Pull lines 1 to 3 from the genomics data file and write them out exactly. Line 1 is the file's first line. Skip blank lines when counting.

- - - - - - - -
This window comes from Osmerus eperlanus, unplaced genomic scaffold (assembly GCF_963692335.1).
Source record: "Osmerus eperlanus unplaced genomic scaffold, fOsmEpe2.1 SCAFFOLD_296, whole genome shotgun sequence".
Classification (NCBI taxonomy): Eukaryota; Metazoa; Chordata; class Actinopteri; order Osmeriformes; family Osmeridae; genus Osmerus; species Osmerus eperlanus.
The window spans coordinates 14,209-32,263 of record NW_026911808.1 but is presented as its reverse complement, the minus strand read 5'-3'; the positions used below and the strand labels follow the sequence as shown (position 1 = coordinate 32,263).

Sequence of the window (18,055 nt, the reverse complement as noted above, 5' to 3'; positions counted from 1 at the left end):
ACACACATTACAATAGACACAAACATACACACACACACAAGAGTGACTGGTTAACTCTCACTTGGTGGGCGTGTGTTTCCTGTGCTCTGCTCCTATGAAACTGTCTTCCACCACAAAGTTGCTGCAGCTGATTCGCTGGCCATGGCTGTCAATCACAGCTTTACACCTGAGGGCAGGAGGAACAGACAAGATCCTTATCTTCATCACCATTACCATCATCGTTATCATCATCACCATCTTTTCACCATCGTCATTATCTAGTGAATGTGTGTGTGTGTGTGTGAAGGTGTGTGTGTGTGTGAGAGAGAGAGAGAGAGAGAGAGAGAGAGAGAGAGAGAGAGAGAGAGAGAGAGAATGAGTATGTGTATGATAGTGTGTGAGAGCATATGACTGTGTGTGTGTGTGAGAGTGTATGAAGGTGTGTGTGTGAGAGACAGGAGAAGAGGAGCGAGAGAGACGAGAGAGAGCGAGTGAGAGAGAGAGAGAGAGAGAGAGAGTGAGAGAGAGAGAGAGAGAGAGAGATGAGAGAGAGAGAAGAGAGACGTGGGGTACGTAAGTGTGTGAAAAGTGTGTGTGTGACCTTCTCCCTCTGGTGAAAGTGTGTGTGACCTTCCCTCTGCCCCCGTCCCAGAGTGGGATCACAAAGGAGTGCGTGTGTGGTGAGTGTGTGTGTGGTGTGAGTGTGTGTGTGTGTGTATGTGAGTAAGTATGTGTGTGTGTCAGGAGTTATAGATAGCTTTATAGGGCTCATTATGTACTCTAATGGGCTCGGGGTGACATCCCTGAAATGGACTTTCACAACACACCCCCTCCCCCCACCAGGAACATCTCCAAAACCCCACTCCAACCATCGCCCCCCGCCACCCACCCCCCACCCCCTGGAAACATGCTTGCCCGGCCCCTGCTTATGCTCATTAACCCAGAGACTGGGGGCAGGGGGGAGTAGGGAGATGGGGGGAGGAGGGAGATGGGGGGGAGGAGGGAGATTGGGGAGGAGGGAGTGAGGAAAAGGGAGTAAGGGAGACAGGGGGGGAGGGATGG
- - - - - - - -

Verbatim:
This window comes from Osmerus eperlanus, unplaced genomic scaffold (assembly GCF_963692335.1).
Source record: "Osmerus eperlanus unplaced genomic scaffold, fOsmEpe2.1 SCAFFOLD_296, whole genome shotgun sequence".
Classification (NCBI taxonomy): Eukaryota; Metazoa; Chordata; class Actinopteri; order Osmeriformes; family Osmeridae; genus Osmerus; species Osmerus eperlanus.